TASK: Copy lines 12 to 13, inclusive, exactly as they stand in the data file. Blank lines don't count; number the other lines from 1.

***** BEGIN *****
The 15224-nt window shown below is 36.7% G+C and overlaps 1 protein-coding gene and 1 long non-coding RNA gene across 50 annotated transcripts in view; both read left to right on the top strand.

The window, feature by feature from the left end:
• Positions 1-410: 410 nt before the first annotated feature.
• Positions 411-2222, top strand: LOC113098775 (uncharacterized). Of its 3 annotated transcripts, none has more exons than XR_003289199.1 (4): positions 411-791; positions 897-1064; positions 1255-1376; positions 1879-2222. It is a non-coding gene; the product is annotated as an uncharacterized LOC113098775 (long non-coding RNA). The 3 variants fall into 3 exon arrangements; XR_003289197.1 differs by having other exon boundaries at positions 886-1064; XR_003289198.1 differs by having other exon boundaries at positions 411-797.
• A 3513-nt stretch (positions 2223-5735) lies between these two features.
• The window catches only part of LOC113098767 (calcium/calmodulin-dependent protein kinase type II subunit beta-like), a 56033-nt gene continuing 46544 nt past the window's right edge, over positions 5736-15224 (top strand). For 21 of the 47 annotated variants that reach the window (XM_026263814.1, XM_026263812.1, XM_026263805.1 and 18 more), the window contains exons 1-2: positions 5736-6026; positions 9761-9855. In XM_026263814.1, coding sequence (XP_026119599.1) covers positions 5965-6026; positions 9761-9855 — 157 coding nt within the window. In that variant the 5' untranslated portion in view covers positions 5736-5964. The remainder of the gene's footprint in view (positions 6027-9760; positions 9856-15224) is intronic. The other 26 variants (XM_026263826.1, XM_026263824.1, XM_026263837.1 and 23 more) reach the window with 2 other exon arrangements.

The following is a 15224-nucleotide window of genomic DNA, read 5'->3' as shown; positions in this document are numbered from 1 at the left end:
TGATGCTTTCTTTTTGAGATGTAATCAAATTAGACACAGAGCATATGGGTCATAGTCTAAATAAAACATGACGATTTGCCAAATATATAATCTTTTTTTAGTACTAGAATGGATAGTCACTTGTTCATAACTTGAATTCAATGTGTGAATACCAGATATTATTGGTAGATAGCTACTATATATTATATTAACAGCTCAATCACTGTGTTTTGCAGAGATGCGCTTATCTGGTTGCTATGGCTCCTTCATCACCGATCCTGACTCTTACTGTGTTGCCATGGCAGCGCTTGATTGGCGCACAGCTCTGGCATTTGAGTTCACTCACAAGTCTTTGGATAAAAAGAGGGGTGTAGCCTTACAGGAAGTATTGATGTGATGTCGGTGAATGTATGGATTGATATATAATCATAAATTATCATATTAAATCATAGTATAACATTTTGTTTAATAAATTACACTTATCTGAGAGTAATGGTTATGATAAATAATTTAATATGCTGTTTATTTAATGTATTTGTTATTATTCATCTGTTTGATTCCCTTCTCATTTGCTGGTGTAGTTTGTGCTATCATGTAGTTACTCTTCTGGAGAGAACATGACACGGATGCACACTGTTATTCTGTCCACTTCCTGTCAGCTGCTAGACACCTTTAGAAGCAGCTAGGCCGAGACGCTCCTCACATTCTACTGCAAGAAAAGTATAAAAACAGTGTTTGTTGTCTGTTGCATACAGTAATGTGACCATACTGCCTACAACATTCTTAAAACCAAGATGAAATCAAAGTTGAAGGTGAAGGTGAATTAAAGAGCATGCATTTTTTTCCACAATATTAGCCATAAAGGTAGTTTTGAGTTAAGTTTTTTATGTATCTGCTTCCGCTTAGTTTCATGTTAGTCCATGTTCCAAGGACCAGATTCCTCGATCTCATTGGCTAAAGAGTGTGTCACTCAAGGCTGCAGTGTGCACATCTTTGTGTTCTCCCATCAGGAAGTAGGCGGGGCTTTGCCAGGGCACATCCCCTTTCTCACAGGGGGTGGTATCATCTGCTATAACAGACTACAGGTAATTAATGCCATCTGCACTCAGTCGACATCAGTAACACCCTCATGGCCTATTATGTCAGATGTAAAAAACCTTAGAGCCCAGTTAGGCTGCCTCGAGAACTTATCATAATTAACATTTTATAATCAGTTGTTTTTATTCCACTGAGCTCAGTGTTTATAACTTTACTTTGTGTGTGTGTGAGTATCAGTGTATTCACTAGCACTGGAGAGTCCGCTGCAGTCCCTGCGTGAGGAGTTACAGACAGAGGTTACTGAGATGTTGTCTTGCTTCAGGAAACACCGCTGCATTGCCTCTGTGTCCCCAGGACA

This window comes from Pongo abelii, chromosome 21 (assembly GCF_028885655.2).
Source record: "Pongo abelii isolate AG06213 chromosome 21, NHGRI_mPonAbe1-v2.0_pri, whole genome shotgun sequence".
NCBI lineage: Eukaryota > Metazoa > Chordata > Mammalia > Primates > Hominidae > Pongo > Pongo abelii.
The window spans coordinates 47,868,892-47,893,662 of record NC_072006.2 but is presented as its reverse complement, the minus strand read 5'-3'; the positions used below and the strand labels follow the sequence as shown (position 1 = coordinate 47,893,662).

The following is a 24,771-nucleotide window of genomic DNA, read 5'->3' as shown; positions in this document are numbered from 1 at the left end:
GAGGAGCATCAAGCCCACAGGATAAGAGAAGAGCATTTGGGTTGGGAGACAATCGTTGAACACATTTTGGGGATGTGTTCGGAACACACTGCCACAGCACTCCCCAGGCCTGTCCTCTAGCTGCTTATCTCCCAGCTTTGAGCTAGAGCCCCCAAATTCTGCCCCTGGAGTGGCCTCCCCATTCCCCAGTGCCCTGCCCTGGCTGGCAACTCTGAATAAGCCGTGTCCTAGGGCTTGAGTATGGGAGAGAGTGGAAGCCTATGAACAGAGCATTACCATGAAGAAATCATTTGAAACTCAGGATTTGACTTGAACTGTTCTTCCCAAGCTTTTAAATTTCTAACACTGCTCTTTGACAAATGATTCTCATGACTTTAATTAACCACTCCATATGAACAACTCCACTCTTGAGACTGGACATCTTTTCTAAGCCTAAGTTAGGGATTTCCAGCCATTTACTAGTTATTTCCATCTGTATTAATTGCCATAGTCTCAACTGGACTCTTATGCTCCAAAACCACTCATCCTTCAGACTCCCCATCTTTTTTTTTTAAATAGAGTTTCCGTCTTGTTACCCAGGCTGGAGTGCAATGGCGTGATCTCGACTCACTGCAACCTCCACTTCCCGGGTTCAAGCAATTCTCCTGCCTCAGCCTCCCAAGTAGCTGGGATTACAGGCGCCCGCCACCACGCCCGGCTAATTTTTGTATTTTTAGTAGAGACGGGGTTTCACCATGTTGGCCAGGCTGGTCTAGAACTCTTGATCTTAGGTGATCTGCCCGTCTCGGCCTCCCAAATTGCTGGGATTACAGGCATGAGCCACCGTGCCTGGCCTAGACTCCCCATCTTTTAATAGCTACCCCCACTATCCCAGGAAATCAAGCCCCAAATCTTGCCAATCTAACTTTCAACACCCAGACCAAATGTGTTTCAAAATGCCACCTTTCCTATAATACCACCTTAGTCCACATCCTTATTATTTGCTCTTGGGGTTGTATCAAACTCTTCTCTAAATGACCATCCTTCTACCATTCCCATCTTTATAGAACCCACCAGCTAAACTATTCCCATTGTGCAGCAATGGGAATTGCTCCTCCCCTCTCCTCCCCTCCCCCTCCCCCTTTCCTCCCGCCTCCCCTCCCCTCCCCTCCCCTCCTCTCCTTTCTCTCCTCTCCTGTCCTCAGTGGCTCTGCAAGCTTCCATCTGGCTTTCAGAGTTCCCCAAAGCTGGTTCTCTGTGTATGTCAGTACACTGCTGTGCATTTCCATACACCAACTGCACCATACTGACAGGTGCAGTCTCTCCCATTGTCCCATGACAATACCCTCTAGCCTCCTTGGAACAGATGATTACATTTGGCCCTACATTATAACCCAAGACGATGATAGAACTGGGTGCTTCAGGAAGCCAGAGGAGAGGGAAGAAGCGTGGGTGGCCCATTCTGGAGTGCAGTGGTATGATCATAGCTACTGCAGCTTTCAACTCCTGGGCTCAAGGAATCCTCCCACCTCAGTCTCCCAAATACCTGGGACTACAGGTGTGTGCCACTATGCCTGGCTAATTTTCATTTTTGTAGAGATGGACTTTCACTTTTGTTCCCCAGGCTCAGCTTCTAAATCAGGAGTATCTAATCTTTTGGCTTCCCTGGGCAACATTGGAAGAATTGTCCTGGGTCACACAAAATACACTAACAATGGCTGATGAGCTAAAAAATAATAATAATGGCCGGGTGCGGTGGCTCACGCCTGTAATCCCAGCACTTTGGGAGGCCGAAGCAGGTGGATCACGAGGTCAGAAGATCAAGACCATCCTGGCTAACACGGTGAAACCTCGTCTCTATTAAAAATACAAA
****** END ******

The window spans coordinates 47,868,892-47,893,662 of record NC_072006.2 but is presented as its reverse complement, the minus strand read 5'-3'; the positions used below and the strand labels follow the sequence as shown (position 1 = coordinate 47,893,662).

The following is a 24,771-nucleotide window of genomic DNA, read 5'->3' as shown; positions in this document are numbered from 1 at the left end: